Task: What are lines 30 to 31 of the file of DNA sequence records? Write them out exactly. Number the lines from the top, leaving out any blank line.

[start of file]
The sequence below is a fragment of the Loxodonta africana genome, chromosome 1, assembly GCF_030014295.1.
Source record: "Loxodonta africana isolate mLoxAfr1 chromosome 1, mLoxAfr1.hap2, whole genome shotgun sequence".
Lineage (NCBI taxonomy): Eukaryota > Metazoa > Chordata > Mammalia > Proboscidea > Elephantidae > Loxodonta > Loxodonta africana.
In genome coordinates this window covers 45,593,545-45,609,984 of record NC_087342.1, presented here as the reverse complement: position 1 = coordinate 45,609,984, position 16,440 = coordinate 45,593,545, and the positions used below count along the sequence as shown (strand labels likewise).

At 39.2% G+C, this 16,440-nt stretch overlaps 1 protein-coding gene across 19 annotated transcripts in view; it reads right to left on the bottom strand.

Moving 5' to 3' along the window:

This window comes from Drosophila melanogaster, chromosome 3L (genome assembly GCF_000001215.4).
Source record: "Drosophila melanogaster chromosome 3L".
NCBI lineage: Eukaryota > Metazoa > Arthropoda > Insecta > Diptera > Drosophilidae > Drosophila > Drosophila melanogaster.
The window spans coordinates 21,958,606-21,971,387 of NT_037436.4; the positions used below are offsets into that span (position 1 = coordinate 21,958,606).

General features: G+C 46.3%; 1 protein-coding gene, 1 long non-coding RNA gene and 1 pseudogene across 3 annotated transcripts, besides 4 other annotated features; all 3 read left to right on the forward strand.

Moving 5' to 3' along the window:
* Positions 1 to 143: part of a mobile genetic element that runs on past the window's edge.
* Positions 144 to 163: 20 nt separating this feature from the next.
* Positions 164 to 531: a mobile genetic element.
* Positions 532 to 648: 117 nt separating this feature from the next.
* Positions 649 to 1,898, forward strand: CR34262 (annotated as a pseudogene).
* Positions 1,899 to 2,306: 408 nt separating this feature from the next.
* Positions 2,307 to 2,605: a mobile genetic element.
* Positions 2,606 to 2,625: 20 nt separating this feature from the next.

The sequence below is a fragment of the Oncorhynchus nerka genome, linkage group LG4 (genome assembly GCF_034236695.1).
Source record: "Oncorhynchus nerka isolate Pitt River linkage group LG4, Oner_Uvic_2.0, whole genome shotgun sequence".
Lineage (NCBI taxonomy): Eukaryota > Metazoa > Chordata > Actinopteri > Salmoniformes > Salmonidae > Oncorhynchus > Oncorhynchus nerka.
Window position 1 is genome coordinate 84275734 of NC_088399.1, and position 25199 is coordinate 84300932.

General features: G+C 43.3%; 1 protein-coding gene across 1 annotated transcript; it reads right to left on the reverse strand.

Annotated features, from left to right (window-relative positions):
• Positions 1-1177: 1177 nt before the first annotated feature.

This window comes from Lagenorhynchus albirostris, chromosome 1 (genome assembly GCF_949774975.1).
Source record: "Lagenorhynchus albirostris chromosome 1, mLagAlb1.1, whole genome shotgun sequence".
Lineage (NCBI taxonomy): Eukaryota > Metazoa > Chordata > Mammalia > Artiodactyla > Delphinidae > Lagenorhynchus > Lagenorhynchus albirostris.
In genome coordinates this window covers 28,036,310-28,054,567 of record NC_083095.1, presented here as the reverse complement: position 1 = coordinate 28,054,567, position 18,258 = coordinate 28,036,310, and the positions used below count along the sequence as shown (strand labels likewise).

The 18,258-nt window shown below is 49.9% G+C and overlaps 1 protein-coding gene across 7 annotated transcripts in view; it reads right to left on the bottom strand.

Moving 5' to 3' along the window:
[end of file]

Lineage (NCBI taxonomy): Eukaryota > Metazoa > Chordata > Mammalia > Artiodactyla > Delphinidae > Lagenorhynchus > Lagenorhynchus albirostris.
In genome coordinates this window covers 28,036,310-28,054,567 of record NC_083095.1, presented here as the reverse complement: position 1 = coordinate 28,054,567, position 18,258 = coordinate 28,036,310, and the positions used below count along the sequence as shown (strand labels likewise).